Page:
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Ann Surg. 2015 Jun;261(6):1145-52. doi: 10.1097/SLA.0000000000000853.

Indeterminate Pulmonary Nodules in Colorectal Cancer: Follow-up Guidelines Based on a Risk Predictive Model.

Author information

1
*Department of Surgery, Chonnam National University Hwasun Hospital and Medical School, Gwangju, Korea; and †Department of Surgery, Samsung Medical Center, Sungkyunkwan University School of Medicine, Seoul, Korea.

Abstract

BACKGROUND:

Chest computed tomographic (CT) scans frequently detect indeterminate pulmonary nodules (IPNs) in patients with colorectal cancer. The discovery of such nodules creates a clinical dilemma.

PURPOSE:

This study was performed to identify clinical characteristics of IPNs and develop a predictive model to predict the risk of progression to pulmonary metastases in patients with colorectal cancer.

METHODS:

We analyzed data from a prospectively collected database involving 1195 patients with colorectal carcinoma who underwent curative surgery between January 2008 and June 2010. A predictive model was constructed on the basis of the probability risk score and validated in 115 patients collected from a separate treatment period.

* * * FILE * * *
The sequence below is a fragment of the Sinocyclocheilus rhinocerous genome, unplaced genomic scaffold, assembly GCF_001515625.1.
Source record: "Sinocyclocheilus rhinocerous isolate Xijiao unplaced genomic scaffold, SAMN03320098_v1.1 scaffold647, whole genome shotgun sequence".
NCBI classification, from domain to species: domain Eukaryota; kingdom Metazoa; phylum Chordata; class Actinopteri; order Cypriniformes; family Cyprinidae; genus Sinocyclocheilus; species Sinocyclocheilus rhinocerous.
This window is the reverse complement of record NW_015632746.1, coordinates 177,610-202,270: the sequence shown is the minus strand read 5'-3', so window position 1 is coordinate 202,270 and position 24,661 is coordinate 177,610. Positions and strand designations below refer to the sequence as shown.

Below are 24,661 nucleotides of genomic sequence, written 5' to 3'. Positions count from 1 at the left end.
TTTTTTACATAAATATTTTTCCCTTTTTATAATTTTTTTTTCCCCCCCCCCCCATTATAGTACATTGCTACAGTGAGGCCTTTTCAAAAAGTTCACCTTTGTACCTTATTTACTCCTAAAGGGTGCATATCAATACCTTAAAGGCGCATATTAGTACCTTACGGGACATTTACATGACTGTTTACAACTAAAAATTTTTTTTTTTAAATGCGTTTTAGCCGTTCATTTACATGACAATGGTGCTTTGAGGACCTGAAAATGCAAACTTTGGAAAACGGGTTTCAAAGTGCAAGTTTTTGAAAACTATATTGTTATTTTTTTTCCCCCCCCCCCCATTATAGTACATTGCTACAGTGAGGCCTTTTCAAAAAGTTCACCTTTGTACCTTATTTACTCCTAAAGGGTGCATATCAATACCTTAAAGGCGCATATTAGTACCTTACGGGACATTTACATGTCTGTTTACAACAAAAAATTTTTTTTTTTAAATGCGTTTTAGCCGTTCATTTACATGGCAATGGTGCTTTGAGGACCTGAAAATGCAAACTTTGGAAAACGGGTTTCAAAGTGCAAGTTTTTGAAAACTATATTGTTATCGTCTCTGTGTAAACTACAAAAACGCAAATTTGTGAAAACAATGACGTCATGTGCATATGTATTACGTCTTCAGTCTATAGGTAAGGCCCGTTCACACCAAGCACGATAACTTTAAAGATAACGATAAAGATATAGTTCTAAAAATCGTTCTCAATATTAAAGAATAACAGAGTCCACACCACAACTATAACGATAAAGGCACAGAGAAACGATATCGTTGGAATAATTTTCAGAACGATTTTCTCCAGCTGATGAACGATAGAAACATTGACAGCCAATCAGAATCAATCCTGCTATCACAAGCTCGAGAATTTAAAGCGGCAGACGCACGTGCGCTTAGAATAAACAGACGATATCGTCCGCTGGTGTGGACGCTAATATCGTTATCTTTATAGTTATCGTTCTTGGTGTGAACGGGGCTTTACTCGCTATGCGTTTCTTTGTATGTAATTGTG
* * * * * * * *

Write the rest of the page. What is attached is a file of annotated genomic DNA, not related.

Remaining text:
RESULTS:

Of the 1195 patients who underwent a baseline staging chest computed tomography, 326 (27.2%) had IPNs. During a median follow-up of 26.7 months (interquartile range: 18.0-37.2), 74 (28.1%) showed pulmonary metastases. Five variables maintained prognostic significance after multivariate analysis: metachronous nodule, bilateral involvement, positive perineural invasion, increased number of positive lymph nodes, and rectal location of cancer. The 2-year progression-free survival rates for the very low-, low-, intermediate-, and high-risk groups were 96%, 82%, 46%, and 16%, respectively (P < 0.001), with a concordance index of 0.81 (95% confidence interval, 0.75-0.86). This model was validated in a separate patient set (P < 0.001), with a C-index of 0.83 (95% confidence interval, 0.77-0.88).

CONCLUSIONS:

A predictive model for progression of IPNs may be clinically useful in discriminating patients who might benefit from an aggressive surveillance program and early pulmonary metastasectomies.

PMID:
25119121
DOI:
10.1097/SLA.0000000000000853
[Indexed for MEDLINE]

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